Q. What is The Code for Sustainable Homes?
A. The Code for Sustainable Homes (CSH) aims to reduce carbon emissions for new residential buildings by setting target levels and ensures Building Regulations demand the very best energy efficiency from new homes.
Q. What levels have The Code for Sustainable Homes set for domestic homes to comply with?
A. Code level 1 - Requires energy consumption of a residential building to be in line with 2006 Building Regulations.
Code level 3 - Currently mandatory for all new homes and requires a 25% energy saving on homes built to 2006 regulations.
Code level 4 - Requires a 44% energy saving in new homes and is currently EST recommended for social housing.
Code level 6 - will be implemented in 2016 and will require all new residential buildings to be zero carbon.
Q. What is SAP?
A. The Standard Assessment Procedure (SAP) is the UK Government's recommended method system for measuring the energy rating of residential dwellings.
Q. What is SAP Appendix Q?
A. This enables the performance of new technologies including mechanical ventilation with heat recovery to be used in SAP calculations. The appendix includes results of the higher standards of performance required by the EST.
Q. What are Building Regulations?
A. Levels of performance laid down by Parliament for the construction of buildings and installation of services.
Q. How do Building Regulations affect me?
A. Greater energy savings, standards of performance and reduction in carbon emissions is now a mandatory requirement of Building Regulations. Through complying with Building Regulations it will enable you to achieve the best possible SAP rating and attain higher levels of The Code for Sustainable Homes.
Q. What is the Energy Saving Trust (EST)?
A. The Energy Saving Trust (EST) provides independent sustainability recommendations to businesses and individuals. They are accepted by Government as the authority on many environmental issues.
Q. What is the Renewable heat Premium Payment?
A. The renewable Heat Premium Payment (RHPP) is a one-off 'grant type' offer to incentivise the uptake of renewable heat technologies in the period up to the formal launch of domestic Renewable Heat incentive (RHI) tariffs in 2012.
Q. Do I have to be qualified to install Domestic Ventilation?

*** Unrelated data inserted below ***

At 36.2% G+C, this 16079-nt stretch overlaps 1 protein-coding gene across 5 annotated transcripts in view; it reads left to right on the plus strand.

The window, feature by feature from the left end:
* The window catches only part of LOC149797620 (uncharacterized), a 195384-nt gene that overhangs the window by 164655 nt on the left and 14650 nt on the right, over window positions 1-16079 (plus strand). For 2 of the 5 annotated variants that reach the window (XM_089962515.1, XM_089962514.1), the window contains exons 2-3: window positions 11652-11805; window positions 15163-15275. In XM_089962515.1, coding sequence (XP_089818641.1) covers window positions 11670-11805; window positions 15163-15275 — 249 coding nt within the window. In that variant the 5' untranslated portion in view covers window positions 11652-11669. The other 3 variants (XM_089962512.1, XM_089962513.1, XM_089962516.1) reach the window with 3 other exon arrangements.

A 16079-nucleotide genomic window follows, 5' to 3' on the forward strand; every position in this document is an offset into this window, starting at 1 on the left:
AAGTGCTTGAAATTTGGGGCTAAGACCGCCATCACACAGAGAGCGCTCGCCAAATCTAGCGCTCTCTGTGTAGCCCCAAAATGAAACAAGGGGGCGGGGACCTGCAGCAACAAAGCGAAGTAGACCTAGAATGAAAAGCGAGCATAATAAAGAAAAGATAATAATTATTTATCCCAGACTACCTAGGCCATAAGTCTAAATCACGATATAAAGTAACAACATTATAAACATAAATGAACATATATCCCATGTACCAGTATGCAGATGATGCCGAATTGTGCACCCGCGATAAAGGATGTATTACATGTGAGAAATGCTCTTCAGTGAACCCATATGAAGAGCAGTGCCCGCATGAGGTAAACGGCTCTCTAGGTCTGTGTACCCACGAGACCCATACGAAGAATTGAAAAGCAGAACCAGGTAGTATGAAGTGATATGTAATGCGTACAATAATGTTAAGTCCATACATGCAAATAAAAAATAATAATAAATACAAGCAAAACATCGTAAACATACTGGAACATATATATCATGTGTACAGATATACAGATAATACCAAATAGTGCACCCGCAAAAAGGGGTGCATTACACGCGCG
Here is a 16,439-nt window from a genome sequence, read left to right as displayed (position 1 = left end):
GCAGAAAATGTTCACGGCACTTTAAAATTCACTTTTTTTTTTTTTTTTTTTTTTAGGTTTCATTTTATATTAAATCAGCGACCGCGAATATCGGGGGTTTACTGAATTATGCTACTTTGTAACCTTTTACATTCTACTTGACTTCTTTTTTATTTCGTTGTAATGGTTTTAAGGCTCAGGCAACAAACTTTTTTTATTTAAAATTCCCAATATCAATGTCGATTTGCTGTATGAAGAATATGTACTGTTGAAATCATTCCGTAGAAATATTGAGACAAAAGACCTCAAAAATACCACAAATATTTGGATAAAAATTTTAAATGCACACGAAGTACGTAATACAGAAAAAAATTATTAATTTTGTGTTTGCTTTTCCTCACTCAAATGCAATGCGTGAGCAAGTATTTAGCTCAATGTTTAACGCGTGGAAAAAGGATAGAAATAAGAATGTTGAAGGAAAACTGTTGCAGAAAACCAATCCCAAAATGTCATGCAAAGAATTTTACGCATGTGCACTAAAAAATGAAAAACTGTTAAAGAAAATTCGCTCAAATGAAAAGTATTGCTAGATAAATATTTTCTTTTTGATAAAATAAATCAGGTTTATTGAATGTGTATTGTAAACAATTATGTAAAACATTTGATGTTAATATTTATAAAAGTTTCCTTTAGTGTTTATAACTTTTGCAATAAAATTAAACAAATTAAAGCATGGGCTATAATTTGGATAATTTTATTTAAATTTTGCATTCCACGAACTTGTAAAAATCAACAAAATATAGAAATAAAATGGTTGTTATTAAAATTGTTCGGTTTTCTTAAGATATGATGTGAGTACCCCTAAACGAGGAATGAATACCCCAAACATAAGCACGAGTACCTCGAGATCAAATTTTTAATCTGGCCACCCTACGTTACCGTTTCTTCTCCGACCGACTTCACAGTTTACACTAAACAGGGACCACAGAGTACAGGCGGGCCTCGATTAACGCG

A. Domestic ventilation became 'notifiable work' on 1st October 2010 as part of the 2010 revision to Approved Document F of the Building Regulations. This means that domestic ventilation provision in new homes must be commissioned by a suitably qualified person.
Q. How do I become qualified to install Domestic Ventilation?
A. To ensure installers are qualified to install domestic ventilation, commissioning and hand-over, Polypipe have created a two day BPEC accredited training programme specifically written to complement the latest Building Regulation requirements. For more information on the course please call 08443 715523 or visit Installer Training.
Q. Why is underfloor heating more efficient than radiators?
A. This is a complex subject, but in simple terms underfloor heating is more efficient because:
- UFH uses lower temperature water (typically 35°C to 50°C rather than 70°C) so less energy is required to heat the water
- This enables condensing boilers to condense more often or heat pumps to operate at low temperatures
- The nature of radiant heat provides a comparable comfort level at a lower air temperature
- The distribution losses are lower as all distribution pipework provides useful heat
- Control is simpler to apply by individual room therefore allowing systems to be more controllable
Q. Is my floor construction suitable for underfloor heating?
A. The wide range of systems available allow the use of Polypipe underfloor heating for virtually any type of floor construction. These include traditional forms of solid and suspended floor whether they are in a commercial or domestic environment. The addition of overfloor systems such as Polypipe Overlay™ allow existing floors to be heated or this type of system can be applied to new build floor constructions where the integration of traditional underfloor heating may be difficult to apply.
Q. What British and European standards apply to wet underfloor heating?
A. Water based systems are covered by BS EN 1264 Parts 1, 2, 3 (Design) and 4 (Installation). Floor screeds and finishes are covered by BS 8204 (2005) Parts 1-7, BS 8203, and DIN Standard 18560 Parts 1-7 - the latter being a longstanding Europe wide reference standard. Timber floors and timber finishes are covered predominantly by BS 8201 in the UK.